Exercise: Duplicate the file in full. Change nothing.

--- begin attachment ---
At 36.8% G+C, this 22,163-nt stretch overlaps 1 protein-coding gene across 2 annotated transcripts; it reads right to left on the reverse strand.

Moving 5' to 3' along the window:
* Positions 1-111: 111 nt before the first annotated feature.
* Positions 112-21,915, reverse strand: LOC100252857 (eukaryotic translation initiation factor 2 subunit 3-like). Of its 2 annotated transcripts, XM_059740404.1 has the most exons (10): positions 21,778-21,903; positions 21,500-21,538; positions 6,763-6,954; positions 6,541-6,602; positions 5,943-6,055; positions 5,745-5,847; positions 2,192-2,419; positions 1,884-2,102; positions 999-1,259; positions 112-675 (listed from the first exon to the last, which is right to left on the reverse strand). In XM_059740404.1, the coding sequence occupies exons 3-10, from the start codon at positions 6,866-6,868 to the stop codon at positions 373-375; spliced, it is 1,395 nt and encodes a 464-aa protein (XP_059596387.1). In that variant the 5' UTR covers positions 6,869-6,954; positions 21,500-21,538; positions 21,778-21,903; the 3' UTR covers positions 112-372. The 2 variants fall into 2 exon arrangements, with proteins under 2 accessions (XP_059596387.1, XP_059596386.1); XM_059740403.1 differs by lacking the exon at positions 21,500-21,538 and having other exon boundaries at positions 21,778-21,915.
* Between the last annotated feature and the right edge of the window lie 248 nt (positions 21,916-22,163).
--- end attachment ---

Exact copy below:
At 36.8% G+C, this 22,163-nt stretch overlaps 1 protein-coding gene across 2 annotated transcripts; it reads right to left on the reverse strand.

Moving 5' to 3' along the window:
* Positions 1-111: 111 nt before the first annotated feature.
* Positions 112-21,915, reverse strand: LOC100252857 (eukaryotic translation initiation factor 2 subunit 3-like). Of its 2 annotated transcripts, XM_059740404.1 has the most exons (10): positions 21,778-21,903; positions 21,500-21,538; positions 6,763-6,954; positions 6,541-6,602; positions 5,943-6,055; positions 5,745-5,847; positions 2,192-2,419; positions 1,884-2,102; positions 999-1,259; positions 112-675 (listed from the first exon to the last, which is right to left on the reverse strand). In XM_059740404.1, the coding sequence occupies exons 3-10, from the start codon at positions 6,866-6,868 to the stop codon at positions 373-375; spliced, it is 1,395 nt and encodes a 464-aa protein (XP_059596387.1). In that variant the 5' UTR covers positions 6,869-6,954; positions 21,500-21,538; positions 21,778-21,903; the 3' UTR covers positions 112-372. The 2 variants fall into 2 exon arrangements, with proteins under 2 accessions (XP_059596387.1, XP_059596386.1); XM_059740403.1 differs by lacking the exon at positions 21,500-21,538 and having other exon boundaries at positions 21,778-21,915.
* Between the last annotated feature and the right edge of the window lie 248 nt (positions 21,916-22,163).